The Best Base Destination In Italy's Amalfi Coast For Tourists Who Hate Stairs

Italy's Amalfi Coast is undoubtedly one of the most beautiful destinations in the world — where the sea and mountains merge with colorful buildings and Mediterranean charm, earning it the nickname "The Divine Coast." However, with this great landscape comes an even greater number of stairs — a challenge for those with mobility issues, injuries, baby strollers, or the general preference for easier walking. But don't let that deter you from visiting! Maiori may be just what you're looking for as a little hidden gem on the Amalfi Coast, offering beauty and accessibility in equal measure.

Unlike its steeper neighbors, Maiori has a uniquely flat layout on the Amalfi Coast in southern Italy. It's part of the province of Salerno, in the Campania region situated along the Tyrrhenian Sea. Travelers can expect the town's main streets to be less physically demanding, as the inclines are more gradual with fewer steps — a big difference compared to other places on the Amalfi Coast like Positano, where just your hotel could have more than a hundred stairs!

For beach lovers, Maiori has the longest unbroken stretch of beachfront on the Amalfi Coast (about two-thirds of a mile), which makes it easier to navigate and offers ample opportunity for strolls along the sea without the need to climb steep inclines or navigate cumbersome staircases. Not every trip to a beautiful Italian coast has to be physically demanding, and Maiori proves that. Its ease of access goes beyond its famous large-grain sand beach and well into town.

Maiori: Historical charms without the climbs

Maiori is steeped in history, dating back as far as the Etruscans and the Roman Empire until formally built into a town by the ninth century. Unfortunately, much of this ancient charm was lost to disaster in 1954 when a storm hit, causing the Reginna Maior River to flood, resulting in the complete destruction of the historic city center. Still standing, however, is the oddly shaped 9th-century Castle of San Nicola de Thoro-Plano, but it'll cost you over 700 steps.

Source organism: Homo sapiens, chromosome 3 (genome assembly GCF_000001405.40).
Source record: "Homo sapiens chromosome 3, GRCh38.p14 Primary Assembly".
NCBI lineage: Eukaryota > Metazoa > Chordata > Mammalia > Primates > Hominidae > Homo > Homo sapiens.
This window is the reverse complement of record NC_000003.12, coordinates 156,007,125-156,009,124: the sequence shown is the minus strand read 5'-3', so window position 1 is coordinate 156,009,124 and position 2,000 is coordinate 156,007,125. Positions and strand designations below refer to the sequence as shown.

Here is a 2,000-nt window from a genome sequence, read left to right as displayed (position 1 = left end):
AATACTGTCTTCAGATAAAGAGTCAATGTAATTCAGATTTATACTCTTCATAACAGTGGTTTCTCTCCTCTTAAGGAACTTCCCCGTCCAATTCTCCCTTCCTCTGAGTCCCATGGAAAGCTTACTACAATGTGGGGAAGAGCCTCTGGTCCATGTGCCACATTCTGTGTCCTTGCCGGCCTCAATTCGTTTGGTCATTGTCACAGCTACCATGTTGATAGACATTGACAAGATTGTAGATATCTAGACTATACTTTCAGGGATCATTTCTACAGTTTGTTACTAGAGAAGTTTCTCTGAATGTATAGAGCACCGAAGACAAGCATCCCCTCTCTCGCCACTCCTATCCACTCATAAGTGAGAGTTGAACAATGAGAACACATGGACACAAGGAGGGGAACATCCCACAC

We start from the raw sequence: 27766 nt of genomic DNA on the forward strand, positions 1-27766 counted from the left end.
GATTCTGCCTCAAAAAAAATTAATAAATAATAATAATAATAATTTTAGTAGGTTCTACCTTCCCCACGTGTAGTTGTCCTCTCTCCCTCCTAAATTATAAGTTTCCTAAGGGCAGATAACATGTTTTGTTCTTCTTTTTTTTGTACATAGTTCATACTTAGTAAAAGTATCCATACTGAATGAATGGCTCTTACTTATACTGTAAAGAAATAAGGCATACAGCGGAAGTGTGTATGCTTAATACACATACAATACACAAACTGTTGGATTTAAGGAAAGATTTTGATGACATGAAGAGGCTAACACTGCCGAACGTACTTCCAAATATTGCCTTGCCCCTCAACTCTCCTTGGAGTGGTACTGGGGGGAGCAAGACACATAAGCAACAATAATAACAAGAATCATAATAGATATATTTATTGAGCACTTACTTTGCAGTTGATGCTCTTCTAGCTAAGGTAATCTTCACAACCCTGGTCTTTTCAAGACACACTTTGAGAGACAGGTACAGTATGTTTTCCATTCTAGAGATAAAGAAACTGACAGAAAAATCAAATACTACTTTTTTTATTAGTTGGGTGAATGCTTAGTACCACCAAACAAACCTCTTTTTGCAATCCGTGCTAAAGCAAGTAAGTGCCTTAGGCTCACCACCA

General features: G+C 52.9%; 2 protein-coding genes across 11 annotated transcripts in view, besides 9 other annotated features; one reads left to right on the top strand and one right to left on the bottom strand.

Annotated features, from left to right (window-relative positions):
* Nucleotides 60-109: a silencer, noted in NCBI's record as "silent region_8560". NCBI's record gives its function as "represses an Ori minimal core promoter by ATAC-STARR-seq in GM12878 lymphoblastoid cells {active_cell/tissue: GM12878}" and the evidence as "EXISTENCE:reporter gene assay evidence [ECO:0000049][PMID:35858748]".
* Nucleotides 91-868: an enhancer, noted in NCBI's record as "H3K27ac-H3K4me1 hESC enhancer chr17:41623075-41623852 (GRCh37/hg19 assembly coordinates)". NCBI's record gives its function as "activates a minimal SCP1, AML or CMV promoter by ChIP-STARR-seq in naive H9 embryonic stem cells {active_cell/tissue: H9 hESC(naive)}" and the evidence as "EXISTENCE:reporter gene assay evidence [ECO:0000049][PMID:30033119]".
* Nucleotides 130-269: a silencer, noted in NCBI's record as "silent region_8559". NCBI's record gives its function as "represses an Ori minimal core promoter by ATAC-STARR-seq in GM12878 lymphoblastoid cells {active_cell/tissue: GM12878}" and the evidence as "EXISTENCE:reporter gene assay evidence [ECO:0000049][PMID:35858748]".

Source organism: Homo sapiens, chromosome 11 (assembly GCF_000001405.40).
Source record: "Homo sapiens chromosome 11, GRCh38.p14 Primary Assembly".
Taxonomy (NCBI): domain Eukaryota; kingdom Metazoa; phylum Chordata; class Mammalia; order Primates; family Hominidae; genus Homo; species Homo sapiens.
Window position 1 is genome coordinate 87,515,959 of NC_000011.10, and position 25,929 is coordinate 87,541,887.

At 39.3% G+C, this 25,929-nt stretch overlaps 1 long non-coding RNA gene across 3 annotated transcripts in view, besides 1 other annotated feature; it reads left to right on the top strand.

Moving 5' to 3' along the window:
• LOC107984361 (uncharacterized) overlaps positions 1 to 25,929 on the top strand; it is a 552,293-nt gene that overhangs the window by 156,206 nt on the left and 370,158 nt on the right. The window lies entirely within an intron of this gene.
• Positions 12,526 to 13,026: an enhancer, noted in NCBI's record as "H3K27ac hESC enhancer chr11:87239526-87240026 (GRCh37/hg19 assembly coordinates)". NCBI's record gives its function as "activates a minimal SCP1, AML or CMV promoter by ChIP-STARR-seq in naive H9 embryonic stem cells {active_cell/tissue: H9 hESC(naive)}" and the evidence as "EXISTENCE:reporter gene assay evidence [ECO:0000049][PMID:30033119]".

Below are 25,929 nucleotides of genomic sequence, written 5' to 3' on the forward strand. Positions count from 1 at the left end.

The 19th-century Mezzacapo (Miramare) Castle, however, is an exception. This fairytale-like castle is an architectural delight, with its cone-shaped spires set against a mountainous seaside landscape. It's remarkable to think that it was inspired by a castle depicted on a matchbox after a nobleman visited the banks of the Loire in France. You can enjoy the Palazzo Mezzacapo Gardens, a beautiful courtyard-like space with pools of blue-green water and stunning rock formations, both wheelchair accessible and great for families with strollers. You can even say overnight if you'd like — the castle is both an attraction and a hotel. 

Additionally, the Church of Santa Maria a Mare is another notable landmark. Situated on a small hill, it is one of the few places where some climbing is inevitable. However, the steps are manageable compared to the more strenuous climbs found elsewhere on the coast. The church, adorned with a huge dome featuring bright yellow and green majolica tiles, offers breathtaking views of the town and sea.

Contemporary delights and further exploration of the Amalfi Coast

Maiori carries a contemporary feel, especially with its old city restored into a new one. However, even in the 1940s, '50s, and '60s, it was considered beautiful and eventually became a favorite location for film directors like Roberto Rossellini. He filmed many movies there, including "Paisà" (1946), "Viaggio in Italia" (1954), and "La Macchina Ammazzacattivi" (1952). Just walking through the town allows you to immerse yourself in its cinematic history, especially along Casale dei Cicerali, one of Maiori's oldest streets.

Dining in Maiori is all about enjoying fresh-caught seafood at restaurants along the coast and main promenade. Additionally, sampling the local limoncello, a traditional Italian lemon liqueur, is a must. The lemons in this region are celebrated for their distinctive flavor. If you're feeling adventurous, you might also explore "The Path of Lemons," a scenic pedestrian route through lemon groves that links to the nearby town of Minori.

For those looking to explore more of the Amalfi Coast (a UNESCO World Heritage Site) beyond Maiori, the town serves as an excellent base. One reason is there are plenty of local transportation options! The Maiori ferries provide extensive connections with Salerno, Amalfi, Minori, Cetara, Vietri sul Mare, Positano, and Capri through more than 50 daily crossings. Otherwise, buses like SITA and taxis are easy to find. So go ahead and explore Maiori without stairs; you now have no excuses! For more tips, check out our guide on how to unlock accessible travel.